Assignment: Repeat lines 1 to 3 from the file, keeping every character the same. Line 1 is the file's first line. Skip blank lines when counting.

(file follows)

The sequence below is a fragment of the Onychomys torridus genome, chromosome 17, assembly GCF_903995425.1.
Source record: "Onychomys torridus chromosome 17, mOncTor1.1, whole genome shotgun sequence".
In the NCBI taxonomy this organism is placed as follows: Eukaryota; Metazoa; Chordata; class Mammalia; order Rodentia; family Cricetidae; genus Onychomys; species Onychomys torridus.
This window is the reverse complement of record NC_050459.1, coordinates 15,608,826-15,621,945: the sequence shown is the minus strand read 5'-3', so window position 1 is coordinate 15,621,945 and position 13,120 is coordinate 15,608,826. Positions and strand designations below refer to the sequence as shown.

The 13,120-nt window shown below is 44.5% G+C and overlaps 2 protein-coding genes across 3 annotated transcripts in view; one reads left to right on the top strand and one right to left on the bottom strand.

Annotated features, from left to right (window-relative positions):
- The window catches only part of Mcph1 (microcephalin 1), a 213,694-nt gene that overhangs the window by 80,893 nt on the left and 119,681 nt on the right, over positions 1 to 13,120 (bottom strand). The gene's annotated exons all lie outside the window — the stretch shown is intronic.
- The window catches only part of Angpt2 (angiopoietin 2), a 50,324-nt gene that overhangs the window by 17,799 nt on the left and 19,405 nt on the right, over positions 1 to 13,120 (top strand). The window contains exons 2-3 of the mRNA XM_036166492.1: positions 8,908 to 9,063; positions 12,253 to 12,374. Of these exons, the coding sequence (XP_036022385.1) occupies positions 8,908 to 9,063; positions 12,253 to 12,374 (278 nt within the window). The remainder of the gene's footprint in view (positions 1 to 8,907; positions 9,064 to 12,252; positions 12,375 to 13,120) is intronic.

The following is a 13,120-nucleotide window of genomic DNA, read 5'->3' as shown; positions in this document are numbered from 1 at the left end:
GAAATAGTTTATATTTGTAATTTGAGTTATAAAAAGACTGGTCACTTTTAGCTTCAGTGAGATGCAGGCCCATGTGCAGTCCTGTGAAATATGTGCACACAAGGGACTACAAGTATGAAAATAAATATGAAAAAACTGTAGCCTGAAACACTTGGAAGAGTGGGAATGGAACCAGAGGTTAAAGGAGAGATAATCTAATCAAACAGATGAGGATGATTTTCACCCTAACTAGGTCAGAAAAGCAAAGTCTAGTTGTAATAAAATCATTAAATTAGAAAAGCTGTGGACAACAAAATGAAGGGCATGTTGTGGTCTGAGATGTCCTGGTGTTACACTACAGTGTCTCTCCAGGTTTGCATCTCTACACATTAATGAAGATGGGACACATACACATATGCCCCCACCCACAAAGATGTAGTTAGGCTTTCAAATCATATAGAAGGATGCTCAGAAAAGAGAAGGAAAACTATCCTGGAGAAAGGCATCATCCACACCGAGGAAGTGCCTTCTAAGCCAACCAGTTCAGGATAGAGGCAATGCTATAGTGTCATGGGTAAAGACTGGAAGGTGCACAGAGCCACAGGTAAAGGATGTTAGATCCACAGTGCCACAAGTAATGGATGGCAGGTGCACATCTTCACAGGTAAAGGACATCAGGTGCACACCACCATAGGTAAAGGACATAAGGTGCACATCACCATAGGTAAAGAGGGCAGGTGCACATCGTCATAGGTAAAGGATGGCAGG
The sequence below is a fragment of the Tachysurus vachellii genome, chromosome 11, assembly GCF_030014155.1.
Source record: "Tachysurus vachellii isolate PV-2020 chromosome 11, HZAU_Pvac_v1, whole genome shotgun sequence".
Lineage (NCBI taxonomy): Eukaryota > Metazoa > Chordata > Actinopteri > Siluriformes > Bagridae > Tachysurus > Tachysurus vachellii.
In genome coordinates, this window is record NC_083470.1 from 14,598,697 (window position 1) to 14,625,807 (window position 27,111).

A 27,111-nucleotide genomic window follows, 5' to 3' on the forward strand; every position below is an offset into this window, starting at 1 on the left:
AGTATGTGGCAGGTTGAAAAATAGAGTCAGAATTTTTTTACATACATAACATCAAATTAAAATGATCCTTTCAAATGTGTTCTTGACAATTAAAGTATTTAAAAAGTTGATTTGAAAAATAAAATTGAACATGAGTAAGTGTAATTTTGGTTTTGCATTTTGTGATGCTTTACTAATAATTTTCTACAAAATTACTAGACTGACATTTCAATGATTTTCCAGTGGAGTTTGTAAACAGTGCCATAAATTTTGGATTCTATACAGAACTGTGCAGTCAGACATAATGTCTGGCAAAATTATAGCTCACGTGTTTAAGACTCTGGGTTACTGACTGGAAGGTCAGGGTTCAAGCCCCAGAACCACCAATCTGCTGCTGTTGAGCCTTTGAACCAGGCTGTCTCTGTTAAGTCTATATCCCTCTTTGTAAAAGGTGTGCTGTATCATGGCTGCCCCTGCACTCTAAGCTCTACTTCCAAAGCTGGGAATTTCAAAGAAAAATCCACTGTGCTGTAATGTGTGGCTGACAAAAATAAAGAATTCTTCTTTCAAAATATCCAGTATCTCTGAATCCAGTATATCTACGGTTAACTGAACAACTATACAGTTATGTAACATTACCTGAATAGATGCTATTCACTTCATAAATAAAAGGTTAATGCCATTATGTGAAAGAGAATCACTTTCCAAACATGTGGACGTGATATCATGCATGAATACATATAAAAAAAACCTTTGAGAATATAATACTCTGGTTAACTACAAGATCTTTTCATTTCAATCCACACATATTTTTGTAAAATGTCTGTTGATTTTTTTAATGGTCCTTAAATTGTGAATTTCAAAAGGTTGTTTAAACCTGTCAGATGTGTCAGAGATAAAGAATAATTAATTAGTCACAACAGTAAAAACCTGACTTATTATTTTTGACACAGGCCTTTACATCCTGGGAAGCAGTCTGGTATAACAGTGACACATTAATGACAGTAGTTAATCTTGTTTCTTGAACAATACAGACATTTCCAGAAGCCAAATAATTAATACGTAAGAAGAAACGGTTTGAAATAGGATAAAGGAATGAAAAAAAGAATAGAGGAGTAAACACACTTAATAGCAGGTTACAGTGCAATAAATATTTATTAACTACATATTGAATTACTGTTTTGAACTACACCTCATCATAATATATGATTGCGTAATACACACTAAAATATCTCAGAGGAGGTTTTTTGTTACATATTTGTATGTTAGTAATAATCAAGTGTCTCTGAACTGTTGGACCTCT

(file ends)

The sequence below is a fragment of the Onychomys torridus genome, chromosome 17, assembly GCF_903995425.1.
Source record: "Onychomys torridus chromosome 17, mOncTor1.1, whole genome shotgun sequence".
In the NCBI taxonomy this organism is placed as follows: Eukaryota; Metazoa; Chordata; class Mammalia; order Rodentia; family Cricetidae; genus Onychomys; species Onychomys torridus.